Denmark’s zero-tolerance policy against the possession and use of cannabis (see Factbox) also has the disadvantage that the rules hit hardest on the weakest of the cannabis-addicted inmates:
“Prison is a tough experience, mentally, especially for weak drug addicts. The strong inmates often force the weak ones to store and smuggle their drugs. That way, it’s the weakest ones who get punished,” he says.
Denmark has a zero-tolerance policy on possession and use of cannabis, both inside and outside of prisons.
This means that the law places cannabis on a par with drugs such as heroin, cocaine and speed.
Possession of just a single joint is punishable by law, and cannabis controls in Denmark were recently tightened even further, with guards being given permission to search people who come to visit.
The most common penalties for carrying cannabis are losing the right to go out, and losing the chance for parole.
“When we punish the weakest inmates like that, we reinforce their problems. And that makes it harder for them to function without committing crimes once they get out of jail. The guards are aware of that – and they care about rehabilitation.”
But it’s not only in prisons that staff members bend the rules. In all workplaces, people manipulate the rules to simplify their working days, says the anthropologist.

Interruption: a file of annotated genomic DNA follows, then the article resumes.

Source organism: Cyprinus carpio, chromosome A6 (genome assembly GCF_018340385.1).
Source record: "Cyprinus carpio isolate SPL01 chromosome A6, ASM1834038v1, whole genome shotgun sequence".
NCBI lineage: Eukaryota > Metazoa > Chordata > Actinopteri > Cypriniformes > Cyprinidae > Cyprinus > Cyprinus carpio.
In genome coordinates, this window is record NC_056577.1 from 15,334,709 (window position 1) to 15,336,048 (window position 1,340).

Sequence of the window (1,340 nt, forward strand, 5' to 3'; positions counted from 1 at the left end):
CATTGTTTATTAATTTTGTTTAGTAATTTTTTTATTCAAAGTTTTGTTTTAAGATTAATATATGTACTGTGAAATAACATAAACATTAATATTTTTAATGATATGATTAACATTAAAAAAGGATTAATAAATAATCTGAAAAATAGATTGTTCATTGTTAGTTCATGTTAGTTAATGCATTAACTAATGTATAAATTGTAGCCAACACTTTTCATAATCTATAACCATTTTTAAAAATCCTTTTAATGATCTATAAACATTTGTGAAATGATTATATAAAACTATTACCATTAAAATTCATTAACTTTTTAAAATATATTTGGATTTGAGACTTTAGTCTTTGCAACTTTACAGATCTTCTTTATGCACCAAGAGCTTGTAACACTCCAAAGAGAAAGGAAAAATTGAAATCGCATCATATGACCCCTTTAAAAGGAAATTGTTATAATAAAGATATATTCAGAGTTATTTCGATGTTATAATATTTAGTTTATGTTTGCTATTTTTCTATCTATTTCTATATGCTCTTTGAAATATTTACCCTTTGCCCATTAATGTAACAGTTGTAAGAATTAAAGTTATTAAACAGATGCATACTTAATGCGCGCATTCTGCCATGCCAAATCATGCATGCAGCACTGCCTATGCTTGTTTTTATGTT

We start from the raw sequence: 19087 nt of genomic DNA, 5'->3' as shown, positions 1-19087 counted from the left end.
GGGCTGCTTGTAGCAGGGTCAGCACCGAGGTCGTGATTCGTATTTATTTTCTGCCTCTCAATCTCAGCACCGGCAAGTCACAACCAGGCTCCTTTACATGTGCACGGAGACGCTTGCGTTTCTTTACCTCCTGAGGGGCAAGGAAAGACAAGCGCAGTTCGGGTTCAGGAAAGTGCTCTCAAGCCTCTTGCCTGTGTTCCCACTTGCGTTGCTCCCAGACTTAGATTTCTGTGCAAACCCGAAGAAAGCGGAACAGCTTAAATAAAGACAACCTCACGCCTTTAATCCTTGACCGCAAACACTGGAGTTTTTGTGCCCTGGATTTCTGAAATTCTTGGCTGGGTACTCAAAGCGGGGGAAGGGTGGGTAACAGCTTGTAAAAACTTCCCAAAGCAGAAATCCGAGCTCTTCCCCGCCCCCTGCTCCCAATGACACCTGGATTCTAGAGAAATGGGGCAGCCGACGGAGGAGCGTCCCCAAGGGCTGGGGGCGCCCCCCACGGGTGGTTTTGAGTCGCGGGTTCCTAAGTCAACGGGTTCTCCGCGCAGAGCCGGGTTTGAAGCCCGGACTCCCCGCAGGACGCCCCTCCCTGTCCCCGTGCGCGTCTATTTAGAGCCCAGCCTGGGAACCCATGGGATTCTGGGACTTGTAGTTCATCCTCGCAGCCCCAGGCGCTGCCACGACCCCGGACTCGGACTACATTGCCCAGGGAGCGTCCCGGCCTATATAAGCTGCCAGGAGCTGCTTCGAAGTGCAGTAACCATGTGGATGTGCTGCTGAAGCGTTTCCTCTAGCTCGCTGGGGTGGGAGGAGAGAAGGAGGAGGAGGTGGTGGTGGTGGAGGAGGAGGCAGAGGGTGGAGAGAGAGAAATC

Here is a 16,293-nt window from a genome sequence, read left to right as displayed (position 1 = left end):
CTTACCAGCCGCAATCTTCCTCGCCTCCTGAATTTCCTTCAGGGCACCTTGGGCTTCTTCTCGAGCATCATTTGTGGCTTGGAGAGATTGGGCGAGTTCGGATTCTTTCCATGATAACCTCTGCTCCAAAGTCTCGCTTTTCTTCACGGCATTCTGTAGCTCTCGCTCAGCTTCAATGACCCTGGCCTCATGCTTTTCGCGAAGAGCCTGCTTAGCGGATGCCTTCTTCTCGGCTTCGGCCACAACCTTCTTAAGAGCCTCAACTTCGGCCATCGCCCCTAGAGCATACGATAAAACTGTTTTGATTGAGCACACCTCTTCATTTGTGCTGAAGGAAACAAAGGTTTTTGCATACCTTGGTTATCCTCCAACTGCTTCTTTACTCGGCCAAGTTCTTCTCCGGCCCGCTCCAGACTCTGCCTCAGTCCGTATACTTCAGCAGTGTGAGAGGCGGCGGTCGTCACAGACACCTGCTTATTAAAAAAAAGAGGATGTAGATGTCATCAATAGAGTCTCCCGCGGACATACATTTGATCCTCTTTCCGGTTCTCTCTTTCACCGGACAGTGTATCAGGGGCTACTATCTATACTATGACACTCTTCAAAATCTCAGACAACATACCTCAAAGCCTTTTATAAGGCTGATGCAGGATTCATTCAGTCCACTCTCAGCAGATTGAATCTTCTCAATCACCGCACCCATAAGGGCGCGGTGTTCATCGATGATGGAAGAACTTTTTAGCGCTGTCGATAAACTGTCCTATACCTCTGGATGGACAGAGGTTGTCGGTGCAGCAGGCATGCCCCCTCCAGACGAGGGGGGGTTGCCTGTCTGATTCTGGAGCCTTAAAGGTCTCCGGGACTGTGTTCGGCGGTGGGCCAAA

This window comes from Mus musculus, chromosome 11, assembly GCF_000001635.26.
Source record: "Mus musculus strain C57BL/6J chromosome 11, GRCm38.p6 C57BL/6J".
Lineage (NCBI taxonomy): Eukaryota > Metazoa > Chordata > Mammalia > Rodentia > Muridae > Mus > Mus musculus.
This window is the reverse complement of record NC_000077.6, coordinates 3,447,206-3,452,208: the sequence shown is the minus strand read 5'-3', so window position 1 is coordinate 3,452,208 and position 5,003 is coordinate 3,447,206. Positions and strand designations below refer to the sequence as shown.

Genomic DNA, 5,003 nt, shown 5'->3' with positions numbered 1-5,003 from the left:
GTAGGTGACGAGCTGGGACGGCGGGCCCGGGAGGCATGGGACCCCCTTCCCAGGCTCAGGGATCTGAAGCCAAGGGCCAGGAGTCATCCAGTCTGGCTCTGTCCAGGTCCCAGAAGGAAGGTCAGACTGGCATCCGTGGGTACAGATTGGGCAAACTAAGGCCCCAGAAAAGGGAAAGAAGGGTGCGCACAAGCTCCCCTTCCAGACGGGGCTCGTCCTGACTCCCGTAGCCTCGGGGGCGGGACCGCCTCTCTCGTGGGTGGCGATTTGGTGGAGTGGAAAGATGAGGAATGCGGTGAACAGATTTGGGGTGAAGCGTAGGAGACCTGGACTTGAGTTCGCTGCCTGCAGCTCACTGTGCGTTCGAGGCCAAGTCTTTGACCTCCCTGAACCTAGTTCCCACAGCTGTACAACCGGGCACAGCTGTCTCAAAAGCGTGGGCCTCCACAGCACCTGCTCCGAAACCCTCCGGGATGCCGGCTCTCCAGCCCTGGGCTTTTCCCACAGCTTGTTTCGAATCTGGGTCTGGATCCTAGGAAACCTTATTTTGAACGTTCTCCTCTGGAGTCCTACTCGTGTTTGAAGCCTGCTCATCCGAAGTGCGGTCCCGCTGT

“In every kind of institution, people use their personal judgment when rules are implemented. It would paralyze an entire organisation if they didn’t.
“The guards act pragmatically to get through their working day, and that works better if they go gentle on the cannabis. It’s not an indication that the guards are not doing their jobs properly, but nobody would want to work in a place where they constantly have to punish and control.”
Just like in any other workplace, the seasoned guards ensure that new colleagues learn to relax if they start out being too strict.
The book ‘Cannabis: Forbrug, Interventioner og marked i Danmark’ is based on empirical research that examines cannabis consumption in Denmark.
The book's chapters are authored by anthropologists, psychologists and sociologists, who have studied the Danish cannabis market from a variety of angles.
“If a new guard does something out of the ordinary, he or she gets socialised. The old tell the new that they need to be less controlling in their behaviour, and then the new colleague winds down to avoid conflicts,” says Kolind.
“If, on the other hand, newly-recruited guards are too soft, the inmates will exploit them. It’s all about finding the right balance.”
If Danes are to hold on to their current prison system rather than moving towards US-type, maximum security prisons, the guards need to adopt some kind of everyday pragmatism in which they interpret the cannabis rules in a way that’s in accordance with their daily duties, says the anthropologist.
“What kind of institutions do we want in our society? In Denmark, we have a humanistic view on life, where we consider inmates on an equal footing with other people. As I see it, making our prisons too restrictive and controlling would not fit in with the Danish self-understanding.”
Kolind’s study forms part of a larger research project on social order in Danish prisons.